Editorial Note: This is another voter experience guest blog. Andy Sinclair is a graduate student at the California Institute of Technology; Andy wrote the text. Peter Foley is also a graduate student at the California Institute of Technology; Peter provided the photos in the slide show at the bottom. I made the slideshow from Peter’s photos. RMA.
Early Voting in Los Angeles County: 31 October, 2008
Written By Andy Sinclair
Peter Foley accompanied me as I ventured down to vote at the only early voting site available in Los Angeles County, the County Registrar’s office in Norwalk. For those of you unfamiliar with Los Angeles County, Norwalk is not at all centrally located in the county: we had good luck with the traffic on the freeway and it took half an hour to drive from Caltech and another ten minutes to find a place to park. At that point, the adventure began.
We arrived in the middle of the lunch hour and the line circled around the block (see accompanying photo). We watched the Sherriff chase away and ticket a vendor selling Obama shirts and signs across the street – although it wasn’t clear to us if this came about because they were too close to the polling place or because they parked illegally (see accompanying photograph in the slideshow). With some good fortune, the people in the line around us were very pleasant and so we had a nice conversation as we waited and watched the local television news crews interview some of the waiting voters. This took about thirty to forty minutes.
At that point, I could pick up a number (Green 108) and the clerk at the desk instructed me to go sit in the tent behind him. I peered into the tent and observed that I wouldn’t have a place to sit in the tent, so I sat on the grass outside. This was nice enough until someone came along and chased us inside the tent. There, I waited. We figured by a rough calculation that there were somewhere between 300 and 500 people inside this tent. We had no idea how long this would take: the woman in front with the bull horn shouted about ten numbers at a time in no particular order.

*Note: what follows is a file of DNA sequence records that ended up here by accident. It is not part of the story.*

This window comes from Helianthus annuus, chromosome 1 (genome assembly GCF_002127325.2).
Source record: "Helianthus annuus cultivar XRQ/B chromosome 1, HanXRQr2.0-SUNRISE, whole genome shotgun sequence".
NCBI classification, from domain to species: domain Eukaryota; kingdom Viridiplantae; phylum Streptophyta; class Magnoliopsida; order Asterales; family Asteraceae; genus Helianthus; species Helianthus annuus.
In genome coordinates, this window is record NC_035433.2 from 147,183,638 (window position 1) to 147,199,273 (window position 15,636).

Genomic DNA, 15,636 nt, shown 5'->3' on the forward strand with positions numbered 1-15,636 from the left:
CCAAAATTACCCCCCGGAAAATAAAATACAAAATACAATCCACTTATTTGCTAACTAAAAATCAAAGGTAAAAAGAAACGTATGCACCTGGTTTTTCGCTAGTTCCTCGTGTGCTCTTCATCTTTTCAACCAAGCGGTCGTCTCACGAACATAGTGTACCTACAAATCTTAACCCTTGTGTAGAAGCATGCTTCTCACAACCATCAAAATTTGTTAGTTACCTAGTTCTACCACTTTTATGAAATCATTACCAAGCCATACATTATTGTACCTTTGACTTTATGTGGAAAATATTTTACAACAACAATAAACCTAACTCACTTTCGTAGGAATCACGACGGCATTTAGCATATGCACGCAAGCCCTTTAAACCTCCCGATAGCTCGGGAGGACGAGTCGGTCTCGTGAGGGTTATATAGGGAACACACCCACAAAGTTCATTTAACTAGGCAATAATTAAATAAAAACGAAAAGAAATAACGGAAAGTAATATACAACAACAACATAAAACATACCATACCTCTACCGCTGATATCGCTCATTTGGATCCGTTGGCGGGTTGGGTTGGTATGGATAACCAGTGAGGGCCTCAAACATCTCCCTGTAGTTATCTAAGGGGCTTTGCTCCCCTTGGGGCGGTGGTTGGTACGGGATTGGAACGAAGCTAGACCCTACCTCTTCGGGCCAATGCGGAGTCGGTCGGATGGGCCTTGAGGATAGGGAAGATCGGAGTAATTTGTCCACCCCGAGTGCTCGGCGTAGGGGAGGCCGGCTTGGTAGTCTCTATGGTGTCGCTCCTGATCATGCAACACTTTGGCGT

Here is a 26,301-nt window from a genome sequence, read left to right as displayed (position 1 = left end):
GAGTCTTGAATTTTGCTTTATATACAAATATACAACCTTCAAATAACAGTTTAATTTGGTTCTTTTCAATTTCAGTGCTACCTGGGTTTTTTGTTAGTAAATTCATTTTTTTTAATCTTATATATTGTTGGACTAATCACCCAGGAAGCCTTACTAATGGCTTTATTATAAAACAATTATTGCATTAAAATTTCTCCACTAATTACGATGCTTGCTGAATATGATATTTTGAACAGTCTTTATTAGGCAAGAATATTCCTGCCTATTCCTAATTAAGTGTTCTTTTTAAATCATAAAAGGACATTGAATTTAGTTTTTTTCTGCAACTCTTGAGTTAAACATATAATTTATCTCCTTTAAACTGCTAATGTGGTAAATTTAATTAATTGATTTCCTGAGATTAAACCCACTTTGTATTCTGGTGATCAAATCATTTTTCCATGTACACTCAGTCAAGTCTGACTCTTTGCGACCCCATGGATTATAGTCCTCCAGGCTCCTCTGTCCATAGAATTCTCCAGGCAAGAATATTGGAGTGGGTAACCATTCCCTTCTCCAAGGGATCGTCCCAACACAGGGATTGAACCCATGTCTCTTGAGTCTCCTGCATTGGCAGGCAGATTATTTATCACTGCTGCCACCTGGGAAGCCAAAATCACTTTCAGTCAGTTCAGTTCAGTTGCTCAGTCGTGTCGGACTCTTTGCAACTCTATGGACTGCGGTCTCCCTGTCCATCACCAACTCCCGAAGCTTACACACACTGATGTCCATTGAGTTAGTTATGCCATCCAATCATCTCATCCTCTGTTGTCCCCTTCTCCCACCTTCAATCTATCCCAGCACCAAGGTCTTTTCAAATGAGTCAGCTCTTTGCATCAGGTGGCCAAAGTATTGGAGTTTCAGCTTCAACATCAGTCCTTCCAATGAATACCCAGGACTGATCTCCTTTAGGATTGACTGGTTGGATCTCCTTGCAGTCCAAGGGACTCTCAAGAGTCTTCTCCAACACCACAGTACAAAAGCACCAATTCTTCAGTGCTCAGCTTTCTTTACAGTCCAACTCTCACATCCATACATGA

For example, she would shout – and I quote – “Ya’ll listen for your numbers.” Then a list: “457 Pink. 4 Green. 166 Pink. 185 Pink. 308 Pink. 107 Green. 200 Pink. 50 Green.”
I observed that some voters got so fed up that they just left. We noticed that a lot of numbers came up in several cycles – implying that their holder either couldn’t hear or gave up and left. Several voters, hearing their numbers called, yelled “Bingo!” This seemed most appropriate. After two hours, the harassed woman in the front called 108 Green, and I went to vote.
It turns out, an “Early Ballot” in LA County is just an absentee ballot given to you by hand. I traded in my number ticket for the ballot and went to vote in the area of polling stations, set up in a side-tent. This was more or less like voting in a regular polling place, including the usual screw-ups like voters showing the officials their ballots and asking if they are filled out “right.”
By the time I arrived back in the office at Caltech, I had invested four and a half hours in this voting project.
We did come away with at least one concrete suggestion to improve the voting experience: if the officials called people in some sort of numerical order then at least we would know how long we had to wait.
A Slideshow of Early Voting in Los Angeles County, October 31, 2008.
Photos by Peter Foley.